by Stephanie McDonald

New program launched to support women in ICT

Mar 29, 20123 mins

A new program has been launched by the Mastermind Group to support women entering leadership roles in the Australian ICT industry.

Mastermind Smart Girls is encouraging flexible working hours for women in project management and business analysis roles and aims to create pathways for women to re-enter the workforce after taking time out to have a family.

Fulvio Inserra, managing director of The Mastermind Group, told CIO Australia that women brought many skills to the industry including the ability to “humanise” ICT and develop trust between the IT department and the rest of the businesses.

However, numerous barriers remain to women entering ICT, Inserra said. These include the way in which ICT is portrayed as a highly technical industry requiring in-depth technical knowledge — a major deterrent to women undertaking ICT study at a university level.

Inflexible working hours is another barrier. One way this can be tackled, according to Inserra, is for companies to consider placing two part-time project managers on the one job.

“So if a project or a customer needs a project manager, instead of looking for specific project managers they should be looking for a project management service which allows us to put up to two part-time women onto a project,” Inserra said.

“…you’ll get fantastic handover because communication will be great and the customer will get a better outcome because they don’t have a single point of failure with the project manager.”

Whether companies take up the idea of having two project managers on the one project is uncertain.

“It’s the preparedness to want to work in that way where we as an organisation would take on the accountability for variables to make sure it would happen,” Inserra explains.

“We’ve got a sophisticated resource project management system behind the scenes where we would manage all of the projects and resources and make sure that project milestones are met, that any project needs are attended and there is necessary handover from one to the other.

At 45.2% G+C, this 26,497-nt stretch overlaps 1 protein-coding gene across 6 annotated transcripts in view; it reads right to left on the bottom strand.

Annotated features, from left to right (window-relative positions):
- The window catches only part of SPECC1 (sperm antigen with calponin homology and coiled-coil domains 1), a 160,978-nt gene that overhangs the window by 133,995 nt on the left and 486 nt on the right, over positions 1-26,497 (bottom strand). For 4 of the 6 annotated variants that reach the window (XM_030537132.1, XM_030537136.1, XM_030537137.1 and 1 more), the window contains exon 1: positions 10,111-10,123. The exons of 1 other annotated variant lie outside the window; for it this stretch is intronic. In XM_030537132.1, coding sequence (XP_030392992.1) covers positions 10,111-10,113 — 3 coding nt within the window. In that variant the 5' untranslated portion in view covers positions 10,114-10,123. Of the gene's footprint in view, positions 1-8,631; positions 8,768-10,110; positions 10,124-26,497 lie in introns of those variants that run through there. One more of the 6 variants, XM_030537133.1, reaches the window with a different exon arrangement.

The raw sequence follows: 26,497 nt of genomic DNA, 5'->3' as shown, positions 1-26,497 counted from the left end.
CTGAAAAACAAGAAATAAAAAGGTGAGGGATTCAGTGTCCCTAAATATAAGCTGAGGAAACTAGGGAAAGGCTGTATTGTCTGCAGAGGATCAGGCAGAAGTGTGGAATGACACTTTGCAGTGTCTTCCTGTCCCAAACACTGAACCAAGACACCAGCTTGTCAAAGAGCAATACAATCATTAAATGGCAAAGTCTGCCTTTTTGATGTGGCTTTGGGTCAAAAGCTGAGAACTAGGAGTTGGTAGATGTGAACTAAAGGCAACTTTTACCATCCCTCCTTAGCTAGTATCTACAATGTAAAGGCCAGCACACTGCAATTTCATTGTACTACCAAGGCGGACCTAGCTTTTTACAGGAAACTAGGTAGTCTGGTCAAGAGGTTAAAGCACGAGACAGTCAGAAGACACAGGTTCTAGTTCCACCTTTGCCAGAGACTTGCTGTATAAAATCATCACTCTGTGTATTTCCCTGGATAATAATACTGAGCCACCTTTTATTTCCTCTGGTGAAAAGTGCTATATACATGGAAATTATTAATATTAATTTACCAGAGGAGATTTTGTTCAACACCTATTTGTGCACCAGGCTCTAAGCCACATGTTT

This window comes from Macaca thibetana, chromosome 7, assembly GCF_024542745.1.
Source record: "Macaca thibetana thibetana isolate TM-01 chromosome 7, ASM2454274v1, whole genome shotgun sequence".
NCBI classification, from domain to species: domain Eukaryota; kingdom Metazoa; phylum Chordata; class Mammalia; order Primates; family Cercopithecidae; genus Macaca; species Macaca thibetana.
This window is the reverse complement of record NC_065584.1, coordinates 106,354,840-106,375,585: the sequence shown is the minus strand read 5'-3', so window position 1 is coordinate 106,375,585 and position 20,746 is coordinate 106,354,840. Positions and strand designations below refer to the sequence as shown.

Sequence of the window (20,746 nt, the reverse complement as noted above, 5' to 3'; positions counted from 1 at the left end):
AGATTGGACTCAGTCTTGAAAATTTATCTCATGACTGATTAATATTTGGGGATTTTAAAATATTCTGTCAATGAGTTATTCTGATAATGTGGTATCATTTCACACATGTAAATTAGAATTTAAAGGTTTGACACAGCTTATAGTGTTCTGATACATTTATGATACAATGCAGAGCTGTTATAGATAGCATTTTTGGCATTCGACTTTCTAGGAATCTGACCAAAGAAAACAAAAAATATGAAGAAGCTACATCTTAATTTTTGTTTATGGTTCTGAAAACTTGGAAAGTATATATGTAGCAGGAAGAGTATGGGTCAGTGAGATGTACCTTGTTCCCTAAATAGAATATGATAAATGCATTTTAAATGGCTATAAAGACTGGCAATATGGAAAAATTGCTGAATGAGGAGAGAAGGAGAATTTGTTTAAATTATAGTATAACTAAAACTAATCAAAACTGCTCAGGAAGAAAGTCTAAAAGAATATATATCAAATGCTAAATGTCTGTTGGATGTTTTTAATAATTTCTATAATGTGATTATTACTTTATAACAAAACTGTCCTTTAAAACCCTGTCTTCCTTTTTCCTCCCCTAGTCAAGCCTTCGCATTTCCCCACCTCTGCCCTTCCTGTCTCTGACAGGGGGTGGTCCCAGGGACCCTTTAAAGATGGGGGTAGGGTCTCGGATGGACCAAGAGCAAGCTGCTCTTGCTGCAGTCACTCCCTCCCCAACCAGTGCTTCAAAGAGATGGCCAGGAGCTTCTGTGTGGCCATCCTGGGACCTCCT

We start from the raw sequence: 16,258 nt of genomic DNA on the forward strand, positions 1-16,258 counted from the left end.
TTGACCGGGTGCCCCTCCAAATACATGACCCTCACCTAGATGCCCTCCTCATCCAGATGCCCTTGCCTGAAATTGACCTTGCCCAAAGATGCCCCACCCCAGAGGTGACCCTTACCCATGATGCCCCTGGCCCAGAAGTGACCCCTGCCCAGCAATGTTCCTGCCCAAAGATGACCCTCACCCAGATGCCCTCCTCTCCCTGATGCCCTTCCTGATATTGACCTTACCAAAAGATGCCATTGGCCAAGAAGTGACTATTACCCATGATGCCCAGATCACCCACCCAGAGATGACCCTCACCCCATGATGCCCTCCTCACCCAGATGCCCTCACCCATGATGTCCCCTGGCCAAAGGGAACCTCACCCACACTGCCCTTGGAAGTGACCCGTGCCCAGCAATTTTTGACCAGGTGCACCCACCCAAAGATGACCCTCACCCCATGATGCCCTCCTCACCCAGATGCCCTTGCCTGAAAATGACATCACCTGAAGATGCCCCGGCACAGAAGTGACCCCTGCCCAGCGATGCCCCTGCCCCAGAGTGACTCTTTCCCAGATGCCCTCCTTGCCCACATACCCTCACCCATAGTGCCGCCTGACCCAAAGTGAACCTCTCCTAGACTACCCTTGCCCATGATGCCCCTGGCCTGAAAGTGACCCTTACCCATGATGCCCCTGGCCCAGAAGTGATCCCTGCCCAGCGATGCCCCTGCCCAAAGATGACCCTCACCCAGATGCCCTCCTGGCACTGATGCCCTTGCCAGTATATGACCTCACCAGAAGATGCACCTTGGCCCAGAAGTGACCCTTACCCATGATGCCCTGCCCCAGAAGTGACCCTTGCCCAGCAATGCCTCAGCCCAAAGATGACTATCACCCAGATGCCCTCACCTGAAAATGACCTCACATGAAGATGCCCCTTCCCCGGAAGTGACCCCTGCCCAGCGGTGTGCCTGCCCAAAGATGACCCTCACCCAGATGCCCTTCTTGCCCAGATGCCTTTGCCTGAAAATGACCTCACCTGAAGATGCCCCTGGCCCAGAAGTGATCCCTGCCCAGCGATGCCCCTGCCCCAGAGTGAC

“We want to evolve to that point very, very quickly and I think it’s an education within the [industry] itself. As IT becomes more of a service [and] as cloud [puts more on] IT demand as a service, there’s no [reason] why project management can’t be done in that way.”

Inserra said business analysis services can also be adequately managed by two part-time employees.

Encouraging and supporting more women to enter and stay in the industry can also fill the skills shortage, according to Inserra. The key to successfully doing this is to first pinpoint exactly which disciplines of ICT have a shortage, he said.

“If people are saying there’s a skill shortage, call it out and say ‘what specifically about ICT is there a skills shortage about?’ I’m sick and tired of the argument being blanketed across the whole industry when there are specific roles that are being well looked after and there are roles in ICT that aren’t being addressed,” Inserra said.

However, he said there are a number of female CIOs which he deals with and opportunities do exist for women who want to advance through the management ranks in ICT, with project management roles and middle management positions seeing an increase in female participation.

“The few women that are successful in the IT industry, they are starting to get to that middle layer up to the CIO-type level – we are seeing some successes there,” Inserra said.